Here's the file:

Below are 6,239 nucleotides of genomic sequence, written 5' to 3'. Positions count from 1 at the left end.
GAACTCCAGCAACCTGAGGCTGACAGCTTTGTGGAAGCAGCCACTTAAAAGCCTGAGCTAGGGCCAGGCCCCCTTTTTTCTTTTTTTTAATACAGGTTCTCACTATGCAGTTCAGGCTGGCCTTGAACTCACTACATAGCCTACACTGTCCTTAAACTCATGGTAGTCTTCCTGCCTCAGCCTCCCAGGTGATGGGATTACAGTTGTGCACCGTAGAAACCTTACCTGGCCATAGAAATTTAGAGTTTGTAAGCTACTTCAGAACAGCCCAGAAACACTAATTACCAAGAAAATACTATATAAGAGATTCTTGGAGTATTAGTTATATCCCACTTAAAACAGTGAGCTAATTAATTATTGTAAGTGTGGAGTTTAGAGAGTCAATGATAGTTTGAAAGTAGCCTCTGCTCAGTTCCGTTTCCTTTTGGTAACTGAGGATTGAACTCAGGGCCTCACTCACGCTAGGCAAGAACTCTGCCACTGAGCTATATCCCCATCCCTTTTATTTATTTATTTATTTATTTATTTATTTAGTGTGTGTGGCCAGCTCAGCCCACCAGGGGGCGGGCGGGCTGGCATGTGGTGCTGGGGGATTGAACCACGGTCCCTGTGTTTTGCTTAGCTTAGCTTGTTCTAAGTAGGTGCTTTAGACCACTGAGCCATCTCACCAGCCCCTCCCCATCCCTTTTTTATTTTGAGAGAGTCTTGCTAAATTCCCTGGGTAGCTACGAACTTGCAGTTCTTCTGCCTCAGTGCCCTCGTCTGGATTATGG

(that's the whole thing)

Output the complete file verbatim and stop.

Below are 6,239 nucleotides of genomic sequence, written 5' to 3'. Positions count from 1 at the left end.
GAACTCCAGCAACCTGAGGCTGACAGCTTTGTGGAAGCAGCCACTTAAAAGCCTGAGCTAGGGCCAGGCCCCCTTTTTTCTTTTTTTTAATACAGGTTCTCACTATGCAGTTCAGGCTGGCCTTGAACTCACTACATAGCCTACACTGTCCTTAAACTCATGGTAGTCTTCCTGCCTCAGCCTCCCAGGTGATGGGATTACAGTTGTGCACCGTAGAAACCTTACCTGGCCATAGAAATTTAGAGTTTGTAAGCTACTTCAGAACAGCCCAGAAACACTAATTACCAAGAAAATACTATATAAGAGATTCTTGGAGTATTAGTTATATCCCACTTAAAACAGTGAGCTAATTAATTATTGTAAGTGTGGAGTTTAGAGAGTCAATGATAGTTTGAAAGTAGCCTCTGCTCAGTTCCGTTTCCTTTTGGTAACTGAGGATTGAACTCAGGGCCTCACTCACGCTAGGCAAGAACTCTGCCACTGAGCTATATCCCCATCCCTTTTATTTATTTATTTATTTATTTATTTATTTAGTGTGTGTGGCCAGCTCAGCCCACCAGGGGGCGGGCGGGCTGGCATGTGGTGCTGGGGGATTGAACCACGGTCCCTGTGTTTTGCTTAGCTTAGCTTGTTCTAAGTAGGTGCTTTAGACCACTGAGCCATCTCACCAGCCCCTCCCCATCCCTTTTTTATTTTGAGAGAGTCTTGCTAAATTCCCTGGGTAGCTACGAACTTGCAGTTCTTCTGCCTCAGTGCCCTCGTCTGGATTATGG